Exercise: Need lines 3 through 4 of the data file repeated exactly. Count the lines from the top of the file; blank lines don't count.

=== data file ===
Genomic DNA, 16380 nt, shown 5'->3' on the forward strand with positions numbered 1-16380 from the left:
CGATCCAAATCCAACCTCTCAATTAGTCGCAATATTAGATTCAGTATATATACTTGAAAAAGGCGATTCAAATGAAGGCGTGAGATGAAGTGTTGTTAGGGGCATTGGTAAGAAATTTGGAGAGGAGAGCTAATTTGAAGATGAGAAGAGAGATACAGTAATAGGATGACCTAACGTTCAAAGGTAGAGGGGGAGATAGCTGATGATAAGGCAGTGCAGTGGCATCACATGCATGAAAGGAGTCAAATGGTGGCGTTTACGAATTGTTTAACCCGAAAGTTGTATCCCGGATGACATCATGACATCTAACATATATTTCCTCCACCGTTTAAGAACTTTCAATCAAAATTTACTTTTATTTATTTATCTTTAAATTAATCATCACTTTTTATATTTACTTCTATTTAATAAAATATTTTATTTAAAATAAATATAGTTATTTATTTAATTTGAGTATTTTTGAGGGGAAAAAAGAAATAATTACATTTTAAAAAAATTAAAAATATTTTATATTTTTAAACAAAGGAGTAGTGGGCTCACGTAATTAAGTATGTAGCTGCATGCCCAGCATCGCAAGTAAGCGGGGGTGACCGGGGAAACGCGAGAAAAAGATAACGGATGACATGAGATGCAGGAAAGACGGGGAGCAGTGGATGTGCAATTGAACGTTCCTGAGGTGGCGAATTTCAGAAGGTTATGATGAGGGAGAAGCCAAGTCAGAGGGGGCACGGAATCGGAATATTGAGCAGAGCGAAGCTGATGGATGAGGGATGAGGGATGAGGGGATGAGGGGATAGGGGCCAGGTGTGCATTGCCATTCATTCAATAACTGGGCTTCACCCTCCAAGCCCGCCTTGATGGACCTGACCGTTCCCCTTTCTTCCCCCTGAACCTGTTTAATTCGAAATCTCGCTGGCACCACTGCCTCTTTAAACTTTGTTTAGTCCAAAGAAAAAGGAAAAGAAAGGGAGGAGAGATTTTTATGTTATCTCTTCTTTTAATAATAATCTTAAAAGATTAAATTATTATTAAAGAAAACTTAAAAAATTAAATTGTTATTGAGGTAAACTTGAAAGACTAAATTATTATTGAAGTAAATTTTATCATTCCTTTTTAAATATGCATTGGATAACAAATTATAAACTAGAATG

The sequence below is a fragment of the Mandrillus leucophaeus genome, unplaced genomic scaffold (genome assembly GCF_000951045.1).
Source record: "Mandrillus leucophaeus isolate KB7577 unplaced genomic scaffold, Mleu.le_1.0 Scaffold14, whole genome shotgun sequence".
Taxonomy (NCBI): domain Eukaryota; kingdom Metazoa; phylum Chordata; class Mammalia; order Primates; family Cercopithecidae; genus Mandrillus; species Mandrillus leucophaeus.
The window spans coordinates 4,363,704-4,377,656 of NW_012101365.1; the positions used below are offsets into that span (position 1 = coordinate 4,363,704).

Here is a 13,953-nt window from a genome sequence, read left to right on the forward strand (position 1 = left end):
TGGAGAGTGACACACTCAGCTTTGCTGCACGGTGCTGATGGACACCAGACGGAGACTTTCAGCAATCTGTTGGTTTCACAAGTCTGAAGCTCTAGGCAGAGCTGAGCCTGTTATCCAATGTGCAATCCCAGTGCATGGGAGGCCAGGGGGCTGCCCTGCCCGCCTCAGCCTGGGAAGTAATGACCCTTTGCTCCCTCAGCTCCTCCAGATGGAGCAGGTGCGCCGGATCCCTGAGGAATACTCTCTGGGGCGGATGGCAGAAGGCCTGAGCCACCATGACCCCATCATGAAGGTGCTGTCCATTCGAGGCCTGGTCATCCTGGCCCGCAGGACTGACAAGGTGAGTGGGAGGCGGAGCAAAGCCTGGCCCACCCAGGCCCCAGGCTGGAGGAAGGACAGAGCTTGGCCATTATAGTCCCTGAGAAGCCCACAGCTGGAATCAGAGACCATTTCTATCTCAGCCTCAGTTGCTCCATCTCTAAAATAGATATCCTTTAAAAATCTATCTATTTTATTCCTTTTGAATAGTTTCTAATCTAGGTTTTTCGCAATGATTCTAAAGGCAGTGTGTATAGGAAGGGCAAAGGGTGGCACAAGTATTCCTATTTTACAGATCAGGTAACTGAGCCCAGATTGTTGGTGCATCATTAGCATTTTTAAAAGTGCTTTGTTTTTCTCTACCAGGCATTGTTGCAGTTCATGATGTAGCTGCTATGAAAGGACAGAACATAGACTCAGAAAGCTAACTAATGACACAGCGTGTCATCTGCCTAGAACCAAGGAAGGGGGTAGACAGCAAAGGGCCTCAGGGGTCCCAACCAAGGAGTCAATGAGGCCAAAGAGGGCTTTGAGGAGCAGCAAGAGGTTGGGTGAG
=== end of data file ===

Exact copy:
The sequence below is a fragment of the Mandrillus leucophaeus genome, unplaced genomic scaffold (genome assembly GCF_000951045.1).
Source record: "Mandrillus leucophaeus isolate KB7577 unplaced genomic scaffold, Mleu.le_1.0 Scaffold14, whole genome shotgun sequence".